Talk a walk with me for a moment… You are 18 years old and have decided to dedicate yourself to a life of service to your country by joining the Armed Forces. You enlist and head off to basic training just two weeks after high school graduation. You become an adult overnight, as you learn how to engage with your fellow brothers and sisters in arms. You are told when to sleep, when to eat, and what to do as you move through exercises as a team. 

As time goes on, you are deployed here and there, in our country and abroad. You serve your country as you have been trained to do, with like-minded individuals who also love their country. You are a soldier first; everything else comes second. 

After years of dedication and commitment, you decide for whatever reason to hang up your boots and return to civilian life. People quit jobs all the time for new careers and opportunities. It’s your turn to find life outside of the military, a new career path.  

But where do you go? Who do you turn to for help? After so many years of being told what to do and when to do it, how does a veteran strike out on his own? 

Fortunately for the veterans that choose to continue their education in the Bayou Region, Veterans Services is standing at the ready to help you at Nicholls State University. 

“Nicholls recognizes that veterans routinely encounter extraordinary obstacles in their college careers,” the department shares. “A 19-year-old freshman can be called up in the middle of a semester and be forced to drop their entire schedule of classes. Returning from oversees deployment, you must re-enter the academic world with a workload that appears insurmountable. You don’t feel like a ‘traditional’ student, and you aren’t – you have chosen to serve your country.” 

LEADERSHIP AT THE HELM

Heading up Veterans Services is former Marine and Army National Guard officer Gilberto Burbante Jr. Being a veteran himself allows Gilberto a unique perspective when with his students. As a combat veteran, he’s been in their shoes, from service to country, to full-time student and beyond, back into the life of a civilian.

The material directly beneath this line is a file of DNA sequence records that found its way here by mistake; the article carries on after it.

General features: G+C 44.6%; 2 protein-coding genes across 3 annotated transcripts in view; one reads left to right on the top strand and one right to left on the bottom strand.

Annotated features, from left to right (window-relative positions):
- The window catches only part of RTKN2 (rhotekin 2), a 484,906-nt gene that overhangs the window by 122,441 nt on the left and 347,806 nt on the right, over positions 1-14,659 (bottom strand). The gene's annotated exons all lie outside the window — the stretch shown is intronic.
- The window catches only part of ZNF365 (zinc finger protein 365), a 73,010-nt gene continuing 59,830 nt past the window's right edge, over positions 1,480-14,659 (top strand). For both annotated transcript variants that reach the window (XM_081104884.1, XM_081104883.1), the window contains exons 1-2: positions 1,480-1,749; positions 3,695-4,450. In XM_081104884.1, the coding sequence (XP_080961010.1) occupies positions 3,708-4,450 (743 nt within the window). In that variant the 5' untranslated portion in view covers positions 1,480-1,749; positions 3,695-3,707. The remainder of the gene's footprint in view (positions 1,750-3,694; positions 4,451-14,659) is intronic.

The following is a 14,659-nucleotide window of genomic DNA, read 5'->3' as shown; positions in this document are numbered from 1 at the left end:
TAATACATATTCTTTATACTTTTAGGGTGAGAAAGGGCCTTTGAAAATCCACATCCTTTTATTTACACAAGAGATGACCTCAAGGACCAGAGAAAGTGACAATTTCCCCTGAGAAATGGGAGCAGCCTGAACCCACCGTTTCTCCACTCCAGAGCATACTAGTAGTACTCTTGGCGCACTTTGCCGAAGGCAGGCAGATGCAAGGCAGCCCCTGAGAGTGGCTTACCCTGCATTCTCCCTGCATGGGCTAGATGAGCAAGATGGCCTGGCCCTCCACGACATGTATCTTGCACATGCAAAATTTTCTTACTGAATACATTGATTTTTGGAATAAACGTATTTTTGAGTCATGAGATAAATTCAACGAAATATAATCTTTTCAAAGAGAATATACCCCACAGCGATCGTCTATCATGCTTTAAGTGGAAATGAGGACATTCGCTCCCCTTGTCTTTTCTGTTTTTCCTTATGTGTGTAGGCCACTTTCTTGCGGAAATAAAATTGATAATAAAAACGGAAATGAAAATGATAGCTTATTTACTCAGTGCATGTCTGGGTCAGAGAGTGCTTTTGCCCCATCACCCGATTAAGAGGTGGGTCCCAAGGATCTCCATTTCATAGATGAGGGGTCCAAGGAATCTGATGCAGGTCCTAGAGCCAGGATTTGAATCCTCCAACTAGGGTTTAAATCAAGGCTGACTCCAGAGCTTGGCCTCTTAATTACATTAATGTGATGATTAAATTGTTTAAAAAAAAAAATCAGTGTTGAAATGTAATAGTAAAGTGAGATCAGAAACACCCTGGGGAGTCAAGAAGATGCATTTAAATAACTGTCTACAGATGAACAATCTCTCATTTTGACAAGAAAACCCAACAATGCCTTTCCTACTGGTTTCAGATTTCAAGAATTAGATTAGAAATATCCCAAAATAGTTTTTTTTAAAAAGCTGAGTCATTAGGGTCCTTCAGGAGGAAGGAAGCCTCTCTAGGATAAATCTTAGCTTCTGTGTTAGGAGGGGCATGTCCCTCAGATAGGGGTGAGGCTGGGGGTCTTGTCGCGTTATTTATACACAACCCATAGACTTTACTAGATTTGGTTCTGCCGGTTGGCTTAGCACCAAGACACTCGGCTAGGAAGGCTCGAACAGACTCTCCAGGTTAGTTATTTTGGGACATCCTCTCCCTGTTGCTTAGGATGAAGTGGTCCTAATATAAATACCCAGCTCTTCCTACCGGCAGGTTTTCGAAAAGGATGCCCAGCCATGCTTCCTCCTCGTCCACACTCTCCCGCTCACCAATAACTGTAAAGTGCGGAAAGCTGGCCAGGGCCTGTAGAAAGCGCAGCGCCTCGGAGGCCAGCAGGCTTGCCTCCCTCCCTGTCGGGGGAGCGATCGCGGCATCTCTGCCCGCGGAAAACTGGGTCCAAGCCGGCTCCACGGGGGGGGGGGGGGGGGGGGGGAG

Gilberto knew from a very young age that he wanted to be in the Marine Corps. As a child, he attended a welcome home party for a cousin of his that was in the Marines. A young Gilberto watched as a sharp looking young man pulled up at the party in his honor, clean cut, proudly wearing his uniform. This hero’s welcome stuck with Gilberto as he grew older and learned they were celebrating the cousin’s return from boot camp. The image stuck with him over the years, leading to his interest in military service. 

In 2002, Gilberto joined the Marines in the wake of 9/11. He was first deployed in 2003 to Baghdad. During his four years of service, Gilberto ultimately was deployed three times. When the time came to reenlist, Gilberto decided not to. 

Taking his savings, Gilberto and his wife Brandy decided to move to Thibodaux where he could attend Nicholls. At Nicholls, Gilberto joined a fraternity, became active in the community, and earned a degree in Government in 2011. 

But being away from the military was hard on him. Gilberto missed being of service. So he decided to join the Army, commissioning as an officer. From there, Gilberto also served in the Louisiana Army National Guard. His time in the Guard saw him activated for hurricanes, the Morganza spillway flooding and multiple training opportunities overseas. 

After a total of 13 years in the service to his country, Gilberto decided it was time to hang up his hat permanently. He resigned his commission and returned to civilian life, where he and his wife welcomed the birth of their son, Gunner. 

LIFE ON CAMPUS

Finding his calling as the Coordinator of Veterans Services at Nicholls, Gilberto has been placed in the right position at the right time in these veterans’ lives. 

“I held random jobs [in the area] but finally I found my place here at Nicholls,” shares Gilberto. “Whenever I get a new veteran that comes in these doors, I see myself. I remember coming to Nicholls when I was an undergraduate and just trying to navigate the system. I had a good support system, but unfortunately a lot of other guys may not.”

Often times, it’s Gilberto’s background that helps the veterans the most. Having been there, he can help to recognize in others when they are reaching for help. “You can be the toughest guy in the world, but I’ll tell you what, it doesn’t matter. I went through three combat deployments back to back… We did some crazy stuff and went through some bad shit. I thought I was the toughest guy there is out there. Every guy that I served with, we thought we were the toughest dudes in the world. We come back home and slowly but surely– I brought it up with some of my buddies that I served with–we all have the same issues, whether it’s a little bit of anxiety or depression.”